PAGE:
You are permitted to disclose this data under specified conditions, and to tools equipped to protect this data. These tools must agree to a Business Associate Agreement (BAA) that outlines the safeguards in place for PHI. Neither Google nor Facebook sign BAAs. They don’t want this data.
If you can’t pass this information on to Google or Facebook, that means you can’t use any of their ad targeting technologies that usually rely on this data–no lookalike audiences, no remarketing, no campaigns optimized around conversions.
So, how can you navigate this?
Despite these challenges, it is possible for marketers to generate high-quality leads in a HIPAA-compliant manner. Compliance with HIPAA doesn’t eliminate marketing, it refines it. It necessitates thought about the information you track, share, and employ. It necessitates a privacy-first approach and a willingness to adapt. We identify three pillars for this:
- Optimize what you have. While access to data is restricted, you aren’t entirely cut off. How can you most effectively utilize the data you do have access to? And what data do ad platforms really need to be effective?
- Enhance your marketing skills. The limited data access requires you to harness your creativity more effectively. By acknowledging the significance of privacy in healthcare, and how critical it is to your audience, you’ll also start to understand your audience better.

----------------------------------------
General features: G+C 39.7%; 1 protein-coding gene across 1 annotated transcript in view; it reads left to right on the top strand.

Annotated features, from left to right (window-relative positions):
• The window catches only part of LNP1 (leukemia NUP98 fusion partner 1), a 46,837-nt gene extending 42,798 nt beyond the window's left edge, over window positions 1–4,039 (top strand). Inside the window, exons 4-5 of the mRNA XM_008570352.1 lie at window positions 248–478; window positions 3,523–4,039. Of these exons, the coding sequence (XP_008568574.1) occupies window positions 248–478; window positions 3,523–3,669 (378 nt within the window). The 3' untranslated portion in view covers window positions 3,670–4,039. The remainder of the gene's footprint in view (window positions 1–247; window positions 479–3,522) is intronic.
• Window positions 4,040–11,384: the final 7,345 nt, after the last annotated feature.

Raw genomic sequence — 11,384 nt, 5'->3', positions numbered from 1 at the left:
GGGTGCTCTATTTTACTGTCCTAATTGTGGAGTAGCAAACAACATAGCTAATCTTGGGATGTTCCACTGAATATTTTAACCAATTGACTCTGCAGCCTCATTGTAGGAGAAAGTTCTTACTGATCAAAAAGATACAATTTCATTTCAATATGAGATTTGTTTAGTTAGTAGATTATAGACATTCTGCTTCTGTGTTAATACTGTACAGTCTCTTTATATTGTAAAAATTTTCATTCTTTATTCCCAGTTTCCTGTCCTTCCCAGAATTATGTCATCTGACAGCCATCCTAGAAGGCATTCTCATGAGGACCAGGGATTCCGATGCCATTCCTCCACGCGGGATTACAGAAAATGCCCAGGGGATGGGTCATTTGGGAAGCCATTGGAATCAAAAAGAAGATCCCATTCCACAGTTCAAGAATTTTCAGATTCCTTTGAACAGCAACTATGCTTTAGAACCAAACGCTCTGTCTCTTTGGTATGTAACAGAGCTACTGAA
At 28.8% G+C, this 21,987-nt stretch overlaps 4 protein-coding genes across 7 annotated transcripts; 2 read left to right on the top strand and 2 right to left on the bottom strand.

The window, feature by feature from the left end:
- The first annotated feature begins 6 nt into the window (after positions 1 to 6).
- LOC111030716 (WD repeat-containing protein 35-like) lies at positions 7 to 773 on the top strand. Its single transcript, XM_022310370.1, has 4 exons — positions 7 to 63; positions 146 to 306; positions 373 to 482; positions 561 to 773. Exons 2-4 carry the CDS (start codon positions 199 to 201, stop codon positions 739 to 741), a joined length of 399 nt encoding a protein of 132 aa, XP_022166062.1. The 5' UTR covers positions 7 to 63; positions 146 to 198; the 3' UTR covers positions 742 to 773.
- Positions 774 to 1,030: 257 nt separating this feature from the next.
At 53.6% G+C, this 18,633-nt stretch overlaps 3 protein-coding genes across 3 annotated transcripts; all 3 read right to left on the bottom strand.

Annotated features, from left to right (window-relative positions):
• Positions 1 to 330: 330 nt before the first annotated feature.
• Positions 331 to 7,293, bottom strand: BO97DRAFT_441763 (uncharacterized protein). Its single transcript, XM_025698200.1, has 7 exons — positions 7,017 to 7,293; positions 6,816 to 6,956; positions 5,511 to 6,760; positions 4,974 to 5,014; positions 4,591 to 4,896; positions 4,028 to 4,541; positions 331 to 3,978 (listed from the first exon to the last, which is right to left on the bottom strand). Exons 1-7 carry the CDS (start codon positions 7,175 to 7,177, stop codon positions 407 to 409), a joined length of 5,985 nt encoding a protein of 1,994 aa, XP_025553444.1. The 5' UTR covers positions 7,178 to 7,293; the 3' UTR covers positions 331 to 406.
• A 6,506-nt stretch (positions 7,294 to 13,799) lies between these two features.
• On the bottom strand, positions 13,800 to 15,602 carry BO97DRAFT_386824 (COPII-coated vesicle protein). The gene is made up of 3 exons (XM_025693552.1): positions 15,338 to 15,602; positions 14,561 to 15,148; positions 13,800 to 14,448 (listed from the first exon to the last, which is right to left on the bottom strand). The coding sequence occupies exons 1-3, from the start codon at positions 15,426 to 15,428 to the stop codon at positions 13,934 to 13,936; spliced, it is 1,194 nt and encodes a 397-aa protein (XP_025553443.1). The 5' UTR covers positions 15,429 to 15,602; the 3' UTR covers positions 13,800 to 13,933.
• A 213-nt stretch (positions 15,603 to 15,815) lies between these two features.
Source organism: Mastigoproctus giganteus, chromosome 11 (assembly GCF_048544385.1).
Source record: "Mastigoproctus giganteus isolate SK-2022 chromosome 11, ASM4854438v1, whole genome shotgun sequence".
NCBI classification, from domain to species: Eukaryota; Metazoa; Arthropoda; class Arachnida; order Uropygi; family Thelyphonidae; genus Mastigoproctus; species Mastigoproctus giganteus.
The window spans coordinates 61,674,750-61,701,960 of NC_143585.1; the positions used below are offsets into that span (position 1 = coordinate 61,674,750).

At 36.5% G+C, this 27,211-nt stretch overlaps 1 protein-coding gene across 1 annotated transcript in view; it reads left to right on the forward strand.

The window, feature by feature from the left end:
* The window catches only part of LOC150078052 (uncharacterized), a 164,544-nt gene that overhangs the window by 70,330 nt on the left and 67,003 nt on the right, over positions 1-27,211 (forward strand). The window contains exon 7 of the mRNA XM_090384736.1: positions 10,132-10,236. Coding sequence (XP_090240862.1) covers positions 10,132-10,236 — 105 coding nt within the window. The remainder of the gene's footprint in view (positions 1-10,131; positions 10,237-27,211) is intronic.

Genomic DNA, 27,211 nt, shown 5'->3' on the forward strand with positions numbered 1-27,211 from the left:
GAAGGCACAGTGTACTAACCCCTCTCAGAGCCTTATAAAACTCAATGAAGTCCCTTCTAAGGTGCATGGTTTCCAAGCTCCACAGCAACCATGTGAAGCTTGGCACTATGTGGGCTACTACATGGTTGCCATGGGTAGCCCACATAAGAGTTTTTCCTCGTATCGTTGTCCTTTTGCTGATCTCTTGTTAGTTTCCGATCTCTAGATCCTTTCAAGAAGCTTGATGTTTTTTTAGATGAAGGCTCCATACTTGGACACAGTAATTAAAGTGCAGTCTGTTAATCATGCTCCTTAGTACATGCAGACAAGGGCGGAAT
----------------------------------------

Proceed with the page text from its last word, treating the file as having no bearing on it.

- Focus on the benefits. Understand the inherent value of your product or service, and let that guide your marketing efforts.
Getting High-Quality Leads in a HIPAA-Compliant Environment
What does this “refined” marketing look like in a HIPAA world?
Control the Data Shared with Platforms like Google and Facebook
Despite Facebook and Google’s appetite for data to feed their advertising platforms, they can still function optimally with less. By controlling what information is sent to these platforms–ensuring identifiers and health information aren’t shared simultaneously–you can still utilize them effectively.
In order for ad platforms to leverage their powerful machine learning algorithms and serve marketers more high quality leads they require identifiers. Ad platforms need to know who is responding to those ads and successfully “converting.”
And once we know that those ad platforms need identifiers then we also know they can never receive health information. Remember how we shared that the two combined are PHI? But the native ad pixels try to capture as much information as they can about your website visitors. So how do we limit what Facebook and Google Ads receive?
HIPAA-compliant CDPs like Freshpaint serve as intermediaries, receiving raw data, then blocking or de-identifying data before forwarding it. Freshpaint empowers marketers by:
- Replacing native tracking pixels: Freshpaint replaces untrusted native tracking pixels with a safe tracking snippet backed by a BAA.
- Server-side only connections: Freshpaint offers robust server-side connections with ad platforms, so those ad tools have no access to visitor data without it going through Freshpaint first.
- Offering default protection: Freshpaint by default does not share any data to ad platforms. This allows you to govern the data and limit ad platforms to only the data they need to function like ad click ID, an identifier, and that a conversion happened.
Secure User Consent